Cuomo’s Toll Plan is a Give Away to Billionaire Investors

On October 6, 2016, New York State Governor Andrew Cuomo announced an ambitious plan to eliminate toll collection at New York Bridges and Tunnels throughout New York. Touting the advantages of electronic tolling as good for commute times and the environment, Cuomo apparently has not told the full story. The Governor's plan for electronic toll billing is a maneuver that will siphon NY toll money away from the State and into the pockets of billionaire investors. It is another example of privatization, financialization and de-unionization of public services.

A report compiled in 2013 for the Triborough Bridge and Tunnel Authority, the authority that manages NYC bridges, highlighted the fact that toll revenues increase year over year. In 2013 alone, 83% of the $1.6 million of toll revenue was through the E-Z Pass toll collecting system, which is currently administered by Xerox Business Solutions. It is hard to find accurate data about exactly how much of NY toll revenue is funneled to Xerox because the transportations authorities do not disclose the details of the contract with the public, but in 2010 it was reported to be over $200 million for a multi-year deal. The new agreement with the State is likely to be over the $500 million mark for a multi-year contract.  Cuomo’s announcement of toll less billing coincides with a new deal between NY State transportation authorities and Xerox.    

Cuomo’s move to expand to 100% electronic toll collection equates to the privatization of the toll collection system. Historically tolls were collected by MTA, Port Authority and Triborough Bridge and Tunnel personnel; workers at these authorities are state employees. The transfer to electronic toll collection will signify the transfer of both toll revenue and labor force from the public sector to the private sector

De-unionization follows the shift from public to the private sector. The workers who traditionally collected tolls for the State belonged to unions and experienced decent livelihoods in New York. However, the rise in the use of the E-Zpass system, a system managed at a call center and several walk-in centers sprawled throughout the State, is replacing good union jobs with low-wage, nonunion jobs, and the work conditions are horrendous. The series of Companies that took ownership of the system, most recently Xerox and soon to be Conduent, has taken an aggressive anti-union approach in the face of Call center workers seeking to better their work conditions. The company has hired an out of state union avoidance specialist that has successfully kept the employee’s union at bay. They have continued to use this consultant during current contract negotiation with the workers.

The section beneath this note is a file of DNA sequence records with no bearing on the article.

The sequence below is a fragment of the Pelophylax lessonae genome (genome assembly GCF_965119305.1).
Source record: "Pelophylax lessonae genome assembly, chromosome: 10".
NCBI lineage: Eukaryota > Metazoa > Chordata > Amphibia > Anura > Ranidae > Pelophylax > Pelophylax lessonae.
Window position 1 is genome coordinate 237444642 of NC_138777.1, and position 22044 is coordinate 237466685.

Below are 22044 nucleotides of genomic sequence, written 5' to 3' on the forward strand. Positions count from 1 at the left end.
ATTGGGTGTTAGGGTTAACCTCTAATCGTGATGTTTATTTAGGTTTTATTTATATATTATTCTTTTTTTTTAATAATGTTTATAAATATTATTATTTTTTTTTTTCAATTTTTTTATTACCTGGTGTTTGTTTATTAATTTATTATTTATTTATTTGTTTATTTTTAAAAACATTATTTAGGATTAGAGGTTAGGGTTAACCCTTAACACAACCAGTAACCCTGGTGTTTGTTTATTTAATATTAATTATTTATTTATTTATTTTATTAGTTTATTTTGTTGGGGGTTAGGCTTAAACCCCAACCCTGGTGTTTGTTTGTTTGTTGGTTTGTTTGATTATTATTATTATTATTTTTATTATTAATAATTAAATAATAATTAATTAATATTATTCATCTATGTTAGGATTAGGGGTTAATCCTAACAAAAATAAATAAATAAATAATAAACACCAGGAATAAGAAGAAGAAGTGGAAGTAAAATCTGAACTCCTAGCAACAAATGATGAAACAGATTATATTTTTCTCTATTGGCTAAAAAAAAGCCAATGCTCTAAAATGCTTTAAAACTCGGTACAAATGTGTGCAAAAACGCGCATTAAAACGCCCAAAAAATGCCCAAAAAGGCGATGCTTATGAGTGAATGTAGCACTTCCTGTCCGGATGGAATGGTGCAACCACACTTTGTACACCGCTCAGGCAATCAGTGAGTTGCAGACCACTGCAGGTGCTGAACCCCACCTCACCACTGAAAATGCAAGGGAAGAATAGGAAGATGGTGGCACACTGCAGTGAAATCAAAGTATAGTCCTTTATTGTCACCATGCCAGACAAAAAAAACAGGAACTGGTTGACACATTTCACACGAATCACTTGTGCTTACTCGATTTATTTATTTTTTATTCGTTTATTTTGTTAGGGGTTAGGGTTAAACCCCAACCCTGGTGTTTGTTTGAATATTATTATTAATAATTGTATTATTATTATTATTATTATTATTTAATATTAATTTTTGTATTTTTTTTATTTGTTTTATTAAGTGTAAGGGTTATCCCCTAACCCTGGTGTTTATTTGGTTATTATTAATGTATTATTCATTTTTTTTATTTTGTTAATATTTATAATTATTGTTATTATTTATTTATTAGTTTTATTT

Carl Icahn, the hedge fund billionaire, forced the split of Xerox Business Solutions by leveraging his investment power into a controlling stake in Xerox. The new company, Conduent, will manage NY E-ZPass system starting in 2017.  There is a good reason for Icahn to invest in the toll system.  The business looks attractive to an investment company because revenues rise annually, toll collecting is now a monopoly and the labor costs are low. 

The financialization of the toll collection system will allow the privately held investment company to squeeze profit out of the transportation system by pressing down labor costs and avoiding  customer needs. For example, the drive towards earnings rather than capital investment into the transportation system will conflict with customer care because there is constant pressure for customer service representatives to be faster in dealing with their clients. Furthermore, the profits could have been used to lower toll rates for consumers rather than make millions for investors. Lastly , the profits squeezed out of the system could have been used for infrastructure.

Now the MTA is proposing toll hikes at the VZ bridge and fare increases on buses. The rising transportation costs will hurt the workers at E-Zpass in two ways. First, the toll hikes are going to raise profits more than incomes. The company uses union avoidance consultants to resist the workers attempts to increase their wages and benefits. Second, the workers at E-Zpass rely on public transportation in large numbers. An increase in bus fares and the inability to raise their wage hurts these workers double.  Toll revenue should be for updating transportation infrastructure, reliable service for the public and dignified employment for call center workers and not funneled into the pockets of billionaire investors.

Submit public comments to MTA regarding 2017 toll hikes here: